Her defiance is recognized by the rebellious upper management, particularly Lumon’s boss Harmony Cobel (Patricia Arquette), whose devotion to the corporation has devolved into near-religious fanaticism. Mr Milchick (Tramell Tillman), her loyal enforcer, is one of the most unnerving and amazing moments of the whole season, with his ability to go from joyfully indifferent to quietly filthy scary and surreally exuberant and kind at other times. The frequent glimpses we get into Lumon’s darker and more sinister edges keep the series riveting, but rather than plunging too deeply into irreversible darkness, Severance also emphasizes the truth that human relationships can be found even for those who have purposefully chosen to ‘divide’ themselves in such incredible ways. Irving, who has always prided himself on following the rules, forms a new bond with his co-worker Burt G. (Christopher Walken) in one of the most unlikely places – Lumon itself – creating an unexpectedly touching dynamic between the two excellent actors and becoming the source of some of the season’s most touching and heartbreaking scenes. Mark’s life outside of work isn’t entirely solitary either, but is rooted in his relationships with his family, particularly his sister Devon (Jen Tullock) and husband Ricken (Michael Chernus), whose latest book appears to be a pretentious lifestyle bestseller at first, but ends up having a more profound effect on the Lumon employees when a copy is accidentally brought into the office.

 

 

 

Fans of David Lynch will like this film.

 

In terms of plot, Severance would be a delightfully original notion (albeit it would be evocative of Black Mirror’s frequently unsettling approach to contemporary technology and its impact on humans). Still, one feature that adds to the series’ quality is the David Lynch-esque direction: episodes were directed by Ben Stiller and Aoife Mcardle with extremely professional impact. With subtle yet effective surreal Kafkaesque visuals, clever shifts in perspective, and a distinct tonal Severance between the bright, almost too clean world inside Lum and the silent world outside its walls, Stiller, returning to direct for the small screen for the first time since 2018’s Escape From Dannemora, knows exactly what he’s making a series.

With this in mind, Severance’s most startling feature is the various riddles it ties up in calm, overarching concerns of philosophy, morality, and free will vs choice. As the series demonstrates, some of these issues are difficult to answer, while others are not as black and white as they seem at first. Even the most complacent human has the potential to break away from the most restrictive conditions, as we witness throughout the season, and maybe a split mind is always subconsciously wanting to reunite – to once again become the complete form of itself.

Severance is a brilliantly timed, creepy, and stunningly designed series about the fragility of the workplace, big business’s pompous nonsense, and power systems that resemble cults or totalitarian regimes. The visual universe, the directing, the acting, and the storyline of sections of the series are all flawless. This series is a must-see for anybody searching for a Kafkaesque or Orwellian representation of the more serious concerns presented, rather than simply easy pleasure.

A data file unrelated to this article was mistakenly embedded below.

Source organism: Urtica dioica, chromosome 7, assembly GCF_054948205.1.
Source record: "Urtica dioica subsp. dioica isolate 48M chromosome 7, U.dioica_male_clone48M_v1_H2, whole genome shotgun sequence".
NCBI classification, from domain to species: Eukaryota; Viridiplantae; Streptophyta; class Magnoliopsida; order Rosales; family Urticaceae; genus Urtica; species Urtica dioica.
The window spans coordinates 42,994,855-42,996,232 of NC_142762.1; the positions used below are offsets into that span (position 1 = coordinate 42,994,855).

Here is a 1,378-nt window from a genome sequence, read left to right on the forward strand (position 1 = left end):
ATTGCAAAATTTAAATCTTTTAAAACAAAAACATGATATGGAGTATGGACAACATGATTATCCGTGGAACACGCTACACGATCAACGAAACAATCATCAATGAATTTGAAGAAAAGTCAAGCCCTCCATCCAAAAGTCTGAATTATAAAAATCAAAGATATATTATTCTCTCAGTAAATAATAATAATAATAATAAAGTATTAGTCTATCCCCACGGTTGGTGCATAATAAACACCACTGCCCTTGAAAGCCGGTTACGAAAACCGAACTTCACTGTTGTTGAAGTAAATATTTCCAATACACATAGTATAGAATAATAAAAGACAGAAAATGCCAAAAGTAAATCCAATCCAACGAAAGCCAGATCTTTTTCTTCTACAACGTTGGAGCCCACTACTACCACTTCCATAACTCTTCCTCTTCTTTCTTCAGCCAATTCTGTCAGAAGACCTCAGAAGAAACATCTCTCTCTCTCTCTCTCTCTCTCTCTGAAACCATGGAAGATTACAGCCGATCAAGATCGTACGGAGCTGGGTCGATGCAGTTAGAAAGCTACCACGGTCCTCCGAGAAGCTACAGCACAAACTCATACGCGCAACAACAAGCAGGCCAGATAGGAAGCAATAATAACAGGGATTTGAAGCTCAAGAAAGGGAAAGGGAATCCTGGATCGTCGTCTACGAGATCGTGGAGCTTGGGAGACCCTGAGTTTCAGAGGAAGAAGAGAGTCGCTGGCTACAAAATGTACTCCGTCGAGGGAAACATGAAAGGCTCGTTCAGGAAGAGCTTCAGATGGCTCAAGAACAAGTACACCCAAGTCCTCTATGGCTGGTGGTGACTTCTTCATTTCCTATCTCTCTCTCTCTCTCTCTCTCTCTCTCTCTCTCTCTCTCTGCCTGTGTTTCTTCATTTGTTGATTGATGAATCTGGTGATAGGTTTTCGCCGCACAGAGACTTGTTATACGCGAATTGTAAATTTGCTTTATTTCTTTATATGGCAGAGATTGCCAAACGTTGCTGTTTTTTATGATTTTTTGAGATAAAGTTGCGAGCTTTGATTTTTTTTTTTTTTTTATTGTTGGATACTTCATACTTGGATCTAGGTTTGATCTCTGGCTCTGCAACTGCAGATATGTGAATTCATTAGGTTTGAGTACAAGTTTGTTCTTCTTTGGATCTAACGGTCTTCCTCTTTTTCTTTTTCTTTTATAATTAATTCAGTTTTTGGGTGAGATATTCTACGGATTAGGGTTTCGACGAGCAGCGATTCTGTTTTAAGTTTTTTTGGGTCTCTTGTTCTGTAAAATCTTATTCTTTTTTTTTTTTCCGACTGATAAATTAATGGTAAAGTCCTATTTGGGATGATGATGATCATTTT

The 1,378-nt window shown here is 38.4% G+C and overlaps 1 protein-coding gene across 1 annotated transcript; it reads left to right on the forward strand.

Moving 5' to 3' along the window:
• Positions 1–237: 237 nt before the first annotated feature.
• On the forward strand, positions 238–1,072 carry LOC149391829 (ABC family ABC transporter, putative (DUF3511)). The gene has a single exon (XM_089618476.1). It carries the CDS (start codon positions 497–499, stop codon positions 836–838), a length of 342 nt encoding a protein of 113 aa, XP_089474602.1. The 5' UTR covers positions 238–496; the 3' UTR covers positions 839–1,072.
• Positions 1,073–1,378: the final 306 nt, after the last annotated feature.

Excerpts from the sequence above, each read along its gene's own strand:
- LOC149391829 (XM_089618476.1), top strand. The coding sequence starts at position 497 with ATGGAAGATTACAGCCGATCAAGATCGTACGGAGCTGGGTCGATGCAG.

-BadSector-

REVIEW OF THE SERIES – Whether you’re in a cubicle, behind a counter, or slumped over a desk in your home office, you may be yearning for a better work-life balance – a method to draw a line between your work hours and your leisure time, when you may do anything you want. But what if you could establish a full dividing line between your work and home lives with an implant that effectively bisects the link between memories formed at work and ideas generated when watching TV on the couch? To put it another way, you recall…

Season 1 of Severance is a Kafkaesque, somewhat surreal thriller about workplace vulnerability.

Season 1 of Severance is a Kafkaesque, somewhat surreal thriller about workplace vulnerability.

2022-04-24

Gergely Herpai (BadSector)

Severance is a brilliantly timed, creepy, and stunningly designed series about the fragility of the workplace, big business’s pompous nonsense, and power systems that resemble cults or totalitarian regimes. The visual universe, the directing, the acting, and the storyline of sections of the series are all flawless. This series is a must-see for anybody searching for a Kafkaesque or Orwellian representation of the more serious concerns presented, rather than simply easy pleasure.

9.6 Direction
Actors received a score of 9.4 out of ten.
9.2 for the story
9.4 for visuals
9.5 Ambience

9.4

AWESOME

Severance is a brilliantly timed, creepy, and stunningly designed series about the fragility of the workplace, big business’s pompous nonsense, and power systems that resemble cults or totalitarian regimes. The visual universe, the directing, the acting, and the storyline of sections of the series are all flawless. This series is a must-see for anybody searching for a Kafkaesque or Orwellian representation of the more serious concerns presented, rather than simply easy pleasure.

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Severance Season 1 is a Kafkaesque, slightly surreal thriller about vulnerability in the workplace. The show follows the life of Joe Goldberg, who is trying to find his purpose after being laid off from his job. Joe’s search for meaning leads him to an unconventional and seemingly perfect job as a security guard at a company called Severance. Joe soon learns that he must fight for what he wants most: his freedom. Reference: tv tropes severance.